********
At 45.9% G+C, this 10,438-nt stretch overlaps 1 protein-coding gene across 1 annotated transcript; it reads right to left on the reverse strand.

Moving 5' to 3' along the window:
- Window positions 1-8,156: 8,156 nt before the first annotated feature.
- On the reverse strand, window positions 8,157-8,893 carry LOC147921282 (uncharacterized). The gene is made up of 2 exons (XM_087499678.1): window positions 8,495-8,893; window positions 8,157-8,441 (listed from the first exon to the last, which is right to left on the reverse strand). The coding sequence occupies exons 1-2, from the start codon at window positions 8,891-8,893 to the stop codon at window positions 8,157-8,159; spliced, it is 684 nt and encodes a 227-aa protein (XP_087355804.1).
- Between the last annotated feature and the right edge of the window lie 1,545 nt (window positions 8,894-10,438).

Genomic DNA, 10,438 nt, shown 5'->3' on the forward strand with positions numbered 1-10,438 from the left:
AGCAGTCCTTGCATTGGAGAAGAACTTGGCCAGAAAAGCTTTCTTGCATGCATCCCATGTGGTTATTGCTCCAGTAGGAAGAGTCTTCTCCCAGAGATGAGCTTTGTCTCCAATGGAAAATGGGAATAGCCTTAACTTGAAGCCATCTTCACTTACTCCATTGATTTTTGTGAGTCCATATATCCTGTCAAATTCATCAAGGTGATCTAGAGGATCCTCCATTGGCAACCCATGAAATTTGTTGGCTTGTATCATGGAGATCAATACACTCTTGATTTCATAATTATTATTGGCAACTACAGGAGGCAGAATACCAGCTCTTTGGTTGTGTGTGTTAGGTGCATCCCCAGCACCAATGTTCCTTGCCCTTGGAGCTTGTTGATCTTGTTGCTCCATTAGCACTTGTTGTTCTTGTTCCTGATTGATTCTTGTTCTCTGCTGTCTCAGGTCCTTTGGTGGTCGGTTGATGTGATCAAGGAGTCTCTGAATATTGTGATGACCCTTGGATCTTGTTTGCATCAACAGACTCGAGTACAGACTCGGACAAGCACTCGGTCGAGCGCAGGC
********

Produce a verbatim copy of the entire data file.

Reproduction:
At 45.9% G+C, this 10,438-nt stretch overlaps 1 protein-coding gene across 1 annotated transcript; it reads right to left on the reverse strand.

Moving 5' to 3' along the window:
- Window positions 1-8,156: 8,156 nt before the first annotated feature.
- On the reverse strand, window positions 8,157-8,893 carry LOC147921282 (uncharacterized). The gene is made up of 2 exons (XM_087499678.1): window positions 8,495-8,893; window positions 8,157-8,441 (listed from the first exon to the last, which is right to left on the reverse strand). The coding sequence occupies exons 1-2, from the start codon at window positions 8,891-8,893 to the stop codon at window positions 8,157-8,159; spliced, it is 684 nt and encodes a 227-aa protein (XP_087355804.1).
- Between the last annotated feature and the right edge of the window lie 1,545 nt (window positions 8,894-10,438).

Genomic DNA, 10,438 nt, shown 5'->3' on the forward strand with positions numbered 1-10,438 from the left:
AGCAGTCCTTGCATTGGAGAAGAACTTGGCCAGAAAAGCTTTCTTGCATGCATCCCATGTGGTTATTGCTCCAGTAGGAAGAGTCTTCTCCCAGAGATGAGCTTTGTCTCCAATGGAAAATGGGAATAGCCTTAACTTGAAGCCATCTTCACTTACTCCATTGATTTTTGTGAGTCCATATATCCTGTCAAATTCATCAAGGTGATCTAGAGGATCCTCCATTGGCAACCCATGAAATTTGTTGGCTTGTATCATGGAGATCAATACACTCTTGATTTCATAATTATTATTGGCAACTACAGGAGGCAGAATACCAGCTCTTTGGTTGTGTGTGTTAGGTGCATCCCCAGCACCAATGTTCCTTGCCCTTGGAGCTTGTTGATCTTGTTGCTCCATTAGCACTTGTTGTTCTTGTTCCTGATTGATTCTTGTTCTCTGCTGTCTCAGGTCCTTTGGTGGTCGGTTGATGTGATCAAGGAGTCTCTGAATATTGTGATGACCCTTGGATCTTGTTTGCATCAACAGACTCGAGTACAGACTCGGACAAGCACTCGGTCGAGCGCAGGC